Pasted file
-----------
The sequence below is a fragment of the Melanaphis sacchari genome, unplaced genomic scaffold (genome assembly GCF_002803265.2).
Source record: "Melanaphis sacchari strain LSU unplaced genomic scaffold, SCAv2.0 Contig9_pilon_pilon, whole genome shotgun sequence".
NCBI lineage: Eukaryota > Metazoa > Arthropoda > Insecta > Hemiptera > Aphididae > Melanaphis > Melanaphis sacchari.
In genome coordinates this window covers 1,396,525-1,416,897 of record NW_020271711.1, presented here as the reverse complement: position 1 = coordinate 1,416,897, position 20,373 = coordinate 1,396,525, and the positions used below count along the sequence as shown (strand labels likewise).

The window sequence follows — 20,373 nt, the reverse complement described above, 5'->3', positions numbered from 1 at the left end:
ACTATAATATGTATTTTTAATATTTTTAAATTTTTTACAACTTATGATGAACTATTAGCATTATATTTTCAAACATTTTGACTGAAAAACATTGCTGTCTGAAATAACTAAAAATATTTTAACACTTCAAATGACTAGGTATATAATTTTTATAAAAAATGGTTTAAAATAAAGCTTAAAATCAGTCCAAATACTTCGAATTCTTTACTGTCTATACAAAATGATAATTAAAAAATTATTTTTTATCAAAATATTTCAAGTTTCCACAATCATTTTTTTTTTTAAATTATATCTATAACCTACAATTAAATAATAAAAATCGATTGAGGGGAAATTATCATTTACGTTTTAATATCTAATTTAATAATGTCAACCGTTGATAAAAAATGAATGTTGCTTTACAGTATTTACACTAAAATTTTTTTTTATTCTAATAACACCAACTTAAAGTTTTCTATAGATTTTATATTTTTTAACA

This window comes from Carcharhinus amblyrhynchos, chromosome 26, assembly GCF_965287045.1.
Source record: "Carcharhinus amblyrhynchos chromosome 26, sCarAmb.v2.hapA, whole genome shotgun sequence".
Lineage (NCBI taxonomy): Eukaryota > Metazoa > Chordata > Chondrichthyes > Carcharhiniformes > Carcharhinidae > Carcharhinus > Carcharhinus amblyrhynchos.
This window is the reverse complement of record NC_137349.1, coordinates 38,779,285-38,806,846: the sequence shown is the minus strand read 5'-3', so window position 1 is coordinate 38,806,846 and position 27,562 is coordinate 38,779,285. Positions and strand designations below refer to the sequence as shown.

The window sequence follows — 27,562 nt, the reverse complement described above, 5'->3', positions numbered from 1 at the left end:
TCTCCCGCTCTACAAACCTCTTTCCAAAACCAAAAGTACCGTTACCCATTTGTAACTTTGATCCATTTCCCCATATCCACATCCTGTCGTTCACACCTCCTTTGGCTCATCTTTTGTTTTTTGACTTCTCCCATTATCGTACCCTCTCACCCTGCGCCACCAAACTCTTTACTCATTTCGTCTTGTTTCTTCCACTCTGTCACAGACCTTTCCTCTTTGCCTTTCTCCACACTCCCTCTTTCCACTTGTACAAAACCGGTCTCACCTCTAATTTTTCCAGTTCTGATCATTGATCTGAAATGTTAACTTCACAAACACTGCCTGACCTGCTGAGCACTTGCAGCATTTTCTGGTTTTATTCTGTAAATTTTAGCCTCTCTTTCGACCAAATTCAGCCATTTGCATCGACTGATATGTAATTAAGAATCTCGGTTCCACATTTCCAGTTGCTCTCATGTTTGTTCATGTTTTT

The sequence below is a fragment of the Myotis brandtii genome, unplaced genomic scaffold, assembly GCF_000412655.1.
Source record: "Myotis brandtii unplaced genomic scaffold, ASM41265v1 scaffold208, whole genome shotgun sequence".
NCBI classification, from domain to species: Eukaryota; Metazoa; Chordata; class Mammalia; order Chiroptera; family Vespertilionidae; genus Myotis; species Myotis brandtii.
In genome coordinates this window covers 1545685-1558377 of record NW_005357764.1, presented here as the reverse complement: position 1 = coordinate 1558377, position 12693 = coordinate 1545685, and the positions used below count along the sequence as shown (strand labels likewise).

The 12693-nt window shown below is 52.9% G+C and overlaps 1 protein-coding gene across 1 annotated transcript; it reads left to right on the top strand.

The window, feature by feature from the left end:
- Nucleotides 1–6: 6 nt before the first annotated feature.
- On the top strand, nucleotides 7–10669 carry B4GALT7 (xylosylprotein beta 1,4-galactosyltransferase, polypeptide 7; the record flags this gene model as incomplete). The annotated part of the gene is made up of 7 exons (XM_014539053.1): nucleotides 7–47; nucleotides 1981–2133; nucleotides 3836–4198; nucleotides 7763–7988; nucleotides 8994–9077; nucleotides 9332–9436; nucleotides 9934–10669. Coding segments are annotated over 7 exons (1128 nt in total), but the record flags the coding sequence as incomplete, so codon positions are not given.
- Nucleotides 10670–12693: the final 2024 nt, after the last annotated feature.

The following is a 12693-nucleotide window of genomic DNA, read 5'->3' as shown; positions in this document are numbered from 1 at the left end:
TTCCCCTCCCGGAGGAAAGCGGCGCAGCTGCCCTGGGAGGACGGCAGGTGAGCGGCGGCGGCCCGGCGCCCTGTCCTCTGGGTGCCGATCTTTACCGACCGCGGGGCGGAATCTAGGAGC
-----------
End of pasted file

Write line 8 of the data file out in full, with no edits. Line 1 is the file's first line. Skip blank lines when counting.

Source record: "Carcharhinus amblyrhynchos chromosome 26, sCarAmb.v2.hapA, whole genome shotgun sequence".